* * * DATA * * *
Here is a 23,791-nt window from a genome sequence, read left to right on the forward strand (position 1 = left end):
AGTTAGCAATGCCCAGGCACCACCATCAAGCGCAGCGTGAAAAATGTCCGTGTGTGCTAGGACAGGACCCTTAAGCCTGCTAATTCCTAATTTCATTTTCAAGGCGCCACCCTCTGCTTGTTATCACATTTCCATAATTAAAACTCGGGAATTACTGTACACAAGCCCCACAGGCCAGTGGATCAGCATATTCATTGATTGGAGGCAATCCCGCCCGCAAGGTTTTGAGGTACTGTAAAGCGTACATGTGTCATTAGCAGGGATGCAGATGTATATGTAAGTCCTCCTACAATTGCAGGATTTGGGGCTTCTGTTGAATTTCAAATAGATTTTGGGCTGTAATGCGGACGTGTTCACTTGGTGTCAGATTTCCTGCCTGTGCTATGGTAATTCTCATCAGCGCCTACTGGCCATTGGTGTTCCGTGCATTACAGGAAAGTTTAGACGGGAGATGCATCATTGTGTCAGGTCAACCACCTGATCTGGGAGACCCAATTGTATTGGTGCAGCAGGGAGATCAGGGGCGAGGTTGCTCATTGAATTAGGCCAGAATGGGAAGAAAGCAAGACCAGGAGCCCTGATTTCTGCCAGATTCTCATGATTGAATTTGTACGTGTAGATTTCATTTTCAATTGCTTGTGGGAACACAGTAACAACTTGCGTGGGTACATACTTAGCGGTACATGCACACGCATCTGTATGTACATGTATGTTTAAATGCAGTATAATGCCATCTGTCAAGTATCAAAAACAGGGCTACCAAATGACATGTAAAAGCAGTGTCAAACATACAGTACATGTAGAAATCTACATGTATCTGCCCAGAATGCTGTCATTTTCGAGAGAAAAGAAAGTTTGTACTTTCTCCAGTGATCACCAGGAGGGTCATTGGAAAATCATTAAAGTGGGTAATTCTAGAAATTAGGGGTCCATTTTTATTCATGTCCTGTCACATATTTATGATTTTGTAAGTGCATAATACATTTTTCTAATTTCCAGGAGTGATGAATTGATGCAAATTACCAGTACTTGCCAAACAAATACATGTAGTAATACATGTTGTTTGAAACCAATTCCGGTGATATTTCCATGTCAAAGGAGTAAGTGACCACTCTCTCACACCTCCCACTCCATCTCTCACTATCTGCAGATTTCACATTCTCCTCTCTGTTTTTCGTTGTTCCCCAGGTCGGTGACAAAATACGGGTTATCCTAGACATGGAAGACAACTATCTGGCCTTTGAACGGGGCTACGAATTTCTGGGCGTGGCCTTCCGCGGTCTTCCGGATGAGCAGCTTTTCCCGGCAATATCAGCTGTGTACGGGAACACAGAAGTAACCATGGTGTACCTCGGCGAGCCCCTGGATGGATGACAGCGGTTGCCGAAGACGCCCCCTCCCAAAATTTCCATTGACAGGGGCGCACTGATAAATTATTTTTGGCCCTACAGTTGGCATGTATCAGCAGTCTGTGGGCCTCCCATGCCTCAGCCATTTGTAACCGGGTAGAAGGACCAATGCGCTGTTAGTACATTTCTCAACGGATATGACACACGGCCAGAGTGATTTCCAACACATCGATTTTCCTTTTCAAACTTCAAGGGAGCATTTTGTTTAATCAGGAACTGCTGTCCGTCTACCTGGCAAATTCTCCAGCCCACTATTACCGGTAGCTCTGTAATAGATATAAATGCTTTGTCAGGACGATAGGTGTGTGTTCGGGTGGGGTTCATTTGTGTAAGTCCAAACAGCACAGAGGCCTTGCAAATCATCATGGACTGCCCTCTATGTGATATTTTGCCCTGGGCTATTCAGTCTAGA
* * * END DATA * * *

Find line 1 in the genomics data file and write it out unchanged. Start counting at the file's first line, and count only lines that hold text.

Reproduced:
Here is a 23,791-nt window from a genome sequence, read left to right on the forward strand (position 1 = left end):